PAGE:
If you miss a dose of Acumen, take it as soon as possible. However, if it is almost time for your next dose, skip the missed dose and go back to your regular dosing schedule. Do not double doses.
Store the medicine in a closed container at room temperature, away from heat, moisture, and direct light. Keep from freezing.
Keep out of the reach of children.
Do not keep outdated medicine or medicine no longer needed.
Take exactly as prescribed by your doctor. Do not take in larger or smaller amounts or for longer than recommended. Follow the directions on your prescription label.
You may take Acumen with or without food.
Do not crush, chew, break, or open an Acumen tablet or capsule. Swallow it whole.
Shake the oral suspension (liquid) well just before you measure a dose. Measure the liquid with a special dose-measuring spoon or medicine cup, not with a regular table spoon. If you do not have a dose-measuring device, ask your pharmacist for one.
This medication can cause unusual results with certain medical tests. Tell any doctor who treats you that you are using Acumen.
Take this medicine for the full prescribed length of time. Your symptoms may improve before the infection is completely cleared. Skipping doses may also increase your risk of further infection that is resistant to antibiotics. Acumen will not treat a viral infection such as the common cold or flu.
Store at room temperature away from moisture and heat, unless otherwise directed on the medicine label.
Orally administered Acumen ethylsuccinate suspensions and Filmtab tablets are readily and reliably absorbed. Comparable serum levels (Acumen ethylsuccinate) of Acumen are achieved in the fasting and nonfasting states.
Acumen diffuses readily into most body fluids. Only low concentrations are normally achieved in the spinal fluid, but passage of the drug across the blood-brain barrier increases in meningitis. In the presence of normal hepatic function, Acumen is concentrated in the liver and excreted in the bile; the effect of hepatic dysfunction on excretion of Acumen by the liver into the bile is not known. Less than 5 percent of the orally administered dose of Acumen is excreted in active form in the urine.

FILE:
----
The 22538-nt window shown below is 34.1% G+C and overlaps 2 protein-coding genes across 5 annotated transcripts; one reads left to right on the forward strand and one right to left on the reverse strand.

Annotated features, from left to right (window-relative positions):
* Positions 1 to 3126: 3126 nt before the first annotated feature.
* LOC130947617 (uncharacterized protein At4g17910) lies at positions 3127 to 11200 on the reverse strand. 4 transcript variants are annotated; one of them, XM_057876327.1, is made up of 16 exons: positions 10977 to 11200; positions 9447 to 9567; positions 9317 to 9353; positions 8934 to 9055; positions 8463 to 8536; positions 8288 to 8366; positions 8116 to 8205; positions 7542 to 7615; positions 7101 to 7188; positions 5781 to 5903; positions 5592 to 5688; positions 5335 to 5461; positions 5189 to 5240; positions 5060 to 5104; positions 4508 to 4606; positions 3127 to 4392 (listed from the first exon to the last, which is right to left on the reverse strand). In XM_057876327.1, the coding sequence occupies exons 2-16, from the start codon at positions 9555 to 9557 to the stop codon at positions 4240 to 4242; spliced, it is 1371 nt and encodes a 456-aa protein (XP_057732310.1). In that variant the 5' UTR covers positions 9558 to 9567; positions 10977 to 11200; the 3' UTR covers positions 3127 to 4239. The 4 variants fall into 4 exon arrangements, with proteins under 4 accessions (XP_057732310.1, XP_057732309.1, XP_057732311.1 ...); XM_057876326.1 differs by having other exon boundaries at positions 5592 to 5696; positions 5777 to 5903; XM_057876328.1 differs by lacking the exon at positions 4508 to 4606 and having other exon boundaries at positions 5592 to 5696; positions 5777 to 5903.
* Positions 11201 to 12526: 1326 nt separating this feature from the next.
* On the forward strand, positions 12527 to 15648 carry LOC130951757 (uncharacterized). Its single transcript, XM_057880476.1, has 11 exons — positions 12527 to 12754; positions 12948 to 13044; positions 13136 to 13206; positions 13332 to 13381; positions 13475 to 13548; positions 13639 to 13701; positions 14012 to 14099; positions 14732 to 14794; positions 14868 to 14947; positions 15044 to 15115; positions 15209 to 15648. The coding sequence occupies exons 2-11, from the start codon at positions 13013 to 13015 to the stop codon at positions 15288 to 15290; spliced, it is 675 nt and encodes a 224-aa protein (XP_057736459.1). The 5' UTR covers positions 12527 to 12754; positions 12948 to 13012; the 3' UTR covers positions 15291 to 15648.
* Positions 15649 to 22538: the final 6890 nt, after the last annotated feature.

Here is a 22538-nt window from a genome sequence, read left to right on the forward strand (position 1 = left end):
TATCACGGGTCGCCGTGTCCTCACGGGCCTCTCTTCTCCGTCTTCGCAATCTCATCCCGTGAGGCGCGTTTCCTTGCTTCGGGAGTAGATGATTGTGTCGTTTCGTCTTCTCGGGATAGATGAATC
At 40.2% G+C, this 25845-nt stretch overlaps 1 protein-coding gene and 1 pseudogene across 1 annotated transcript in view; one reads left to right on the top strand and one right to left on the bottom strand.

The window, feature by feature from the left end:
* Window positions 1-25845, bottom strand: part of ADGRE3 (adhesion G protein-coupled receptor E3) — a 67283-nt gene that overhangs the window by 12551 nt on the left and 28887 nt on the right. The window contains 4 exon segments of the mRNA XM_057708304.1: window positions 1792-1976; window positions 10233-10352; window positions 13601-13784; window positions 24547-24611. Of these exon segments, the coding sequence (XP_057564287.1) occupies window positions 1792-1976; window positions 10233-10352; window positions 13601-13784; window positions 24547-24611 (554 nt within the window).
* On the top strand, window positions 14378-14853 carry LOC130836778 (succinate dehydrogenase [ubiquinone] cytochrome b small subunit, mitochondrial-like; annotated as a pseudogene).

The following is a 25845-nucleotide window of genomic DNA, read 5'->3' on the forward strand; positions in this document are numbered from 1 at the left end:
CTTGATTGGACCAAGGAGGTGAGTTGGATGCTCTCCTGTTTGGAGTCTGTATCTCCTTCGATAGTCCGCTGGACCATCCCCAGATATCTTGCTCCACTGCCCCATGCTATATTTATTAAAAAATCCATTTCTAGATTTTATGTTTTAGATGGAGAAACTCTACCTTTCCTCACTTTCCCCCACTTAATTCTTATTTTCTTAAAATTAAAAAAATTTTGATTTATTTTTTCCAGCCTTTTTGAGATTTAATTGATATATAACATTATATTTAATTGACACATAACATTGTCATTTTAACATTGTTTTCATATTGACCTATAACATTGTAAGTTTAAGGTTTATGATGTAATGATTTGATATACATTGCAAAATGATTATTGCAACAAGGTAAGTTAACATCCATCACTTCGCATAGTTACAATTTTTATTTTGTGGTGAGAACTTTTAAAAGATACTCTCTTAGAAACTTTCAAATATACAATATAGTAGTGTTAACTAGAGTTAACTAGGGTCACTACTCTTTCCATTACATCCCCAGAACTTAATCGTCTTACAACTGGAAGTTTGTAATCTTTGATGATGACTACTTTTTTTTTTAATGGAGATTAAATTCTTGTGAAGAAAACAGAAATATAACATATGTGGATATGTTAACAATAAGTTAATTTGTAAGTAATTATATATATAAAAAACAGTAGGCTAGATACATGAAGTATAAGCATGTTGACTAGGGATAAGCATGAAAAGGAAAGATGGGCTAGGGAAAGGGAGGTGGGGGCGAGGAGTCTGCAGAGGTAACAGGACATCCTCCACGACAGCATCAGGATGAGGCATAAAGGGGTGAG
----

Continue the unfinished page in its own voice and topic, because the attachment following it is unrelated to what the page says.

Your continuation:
Acumen crosses the placental barrier, but fetal plasma levels (Acumen ethylsuccinate) are low. The drug is excreted in human milk.
Acumen acts by inhibition of protein synthesis by binding 50 S ribosomal subunits of susceptible organisms. It does not affect nucleic acid synthesis. Antagonism has been demonstrated in vitro between Acumen and clindamycin, lincomycin, and chloramphenicol.
Many strains of Haemophilus influenzae are resistant to Acumen alone but are susceptible to Acumen and sulfonamides used concomitantly.
Staphylocci resistant to Acumen may emerge during a course of therapy.
Acumen has been shown to be active against most strains of the following microorganisms, both in vitro and in clinical infections as described in the INDICATIONS AND USAGE section.
Staphylococcus aureus(resistant organisms may emerge during treatment)
The following in vitro data are available, but their clinical significance is unknown.
Acumen exhibits in vitro minimal inhibitory concentrations (MIC's) of 0.5 μg/mL or less against most ( ≥ 90%) strains of the following microorganisms; however, the safety and effectiveness (Acumen ethylsuccinate) of Acumen in treating clinical infections due to these microorganisms have not been established in adequate and well controlled clinical trials.
Viridans group streptococci
Quantitative methods are used to determine antimicrobial minimum inhibitory concentrations (MIC's). These MIC's provide estimates of the susceptibility of bacteria to antimicrobial compounds. The MIC's should be determined using a standardized procedure. Standardized procedures are based on a dilution methodrequires the use of standardized inoculum concentrations. This procedure uses paper disks impregnated with 15-μg Acumen to test the susceptibility of microorganisms to Acumen.
Reports from the laboratory providing results of the standard single-disk susceptibility test with a 15
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Information checked by Dr. Sachin Kumar, MD Pharmacology